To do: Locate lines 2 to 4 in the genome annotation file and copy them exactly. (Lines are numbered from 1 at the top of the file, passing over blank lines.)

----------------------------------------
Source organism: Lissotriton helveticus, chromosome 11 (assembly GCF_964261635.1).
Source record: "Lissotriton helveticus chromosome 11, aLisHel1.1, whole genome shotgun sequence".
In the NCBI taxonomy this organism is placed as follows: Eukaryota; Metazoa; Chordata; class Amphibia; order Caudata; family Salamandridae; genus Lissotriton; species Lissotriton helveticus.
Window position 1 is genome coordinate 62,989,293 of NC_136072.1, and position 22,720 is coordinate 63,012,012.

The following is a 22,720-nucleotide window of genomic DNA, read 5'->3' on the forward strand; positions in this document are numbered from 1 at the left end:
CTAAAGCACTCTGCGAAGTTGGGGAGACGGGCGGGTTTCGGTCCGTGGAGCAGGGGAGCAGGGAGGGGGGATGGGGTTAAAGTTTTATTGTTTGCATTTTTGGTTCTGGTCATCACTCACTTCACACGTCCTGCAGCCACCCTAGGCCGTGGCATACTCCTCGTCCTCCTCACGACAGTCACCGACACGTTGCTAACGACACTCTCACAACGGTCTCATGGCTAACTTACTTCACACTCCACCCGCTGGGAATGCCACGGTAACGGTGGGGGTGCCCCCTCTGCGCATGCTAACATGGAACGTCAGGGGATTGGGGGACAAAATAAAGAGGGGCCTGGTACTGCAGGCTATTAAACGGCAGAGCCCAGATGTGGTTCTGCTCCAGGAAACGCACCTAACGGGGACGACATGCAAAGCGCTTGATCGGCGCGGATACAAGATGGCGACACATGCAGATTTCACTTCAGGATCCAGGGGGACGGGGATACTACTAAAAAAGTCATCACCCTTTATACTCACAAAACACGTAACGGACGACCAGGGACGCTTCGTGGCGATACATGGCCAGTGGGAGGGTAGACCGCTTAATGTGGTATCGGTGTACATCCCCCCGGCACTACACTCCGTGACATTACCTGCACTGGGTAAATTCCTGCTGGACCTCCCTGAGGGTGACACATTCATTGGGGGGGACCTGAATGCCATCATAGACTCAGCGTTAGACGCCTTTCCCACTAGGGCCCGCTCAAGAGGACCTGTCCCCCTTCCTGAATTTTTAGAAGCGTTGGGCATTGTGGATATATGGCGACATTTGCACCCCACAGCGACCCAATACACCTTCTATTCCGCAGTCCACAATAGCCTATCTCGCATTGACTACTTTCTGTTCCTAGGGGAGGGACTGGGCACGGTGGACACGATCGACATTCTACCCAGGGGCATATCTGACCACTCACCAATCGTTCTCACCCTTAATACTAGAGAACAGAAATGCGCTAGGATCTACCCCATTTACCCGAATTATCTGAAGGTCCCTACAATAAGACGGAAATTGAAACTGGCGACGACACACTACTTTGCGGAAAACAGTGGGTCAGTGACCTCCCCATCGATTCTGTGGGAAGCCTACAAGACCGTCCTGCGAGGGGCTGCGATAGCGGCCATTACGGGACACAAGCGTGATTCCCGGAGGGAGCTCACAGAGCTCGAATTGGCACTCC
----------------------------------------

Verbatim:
Source record: "Lissotriton helveticus chromosome 11, aLisHel1.1, whole genome shotgun sequence".
In the NCBI taxonomy this organism is placed as follows: Eukaryota; Metazoa; Chordata; class Amphibia; order Caudata; family Salamandridae; genus Lissotriton; species Lissotriton helveticus.
Window position 1 is genome coordinate 62,989,293 of NC_136072.1, and position 22,720 is coordinate 63,012,012.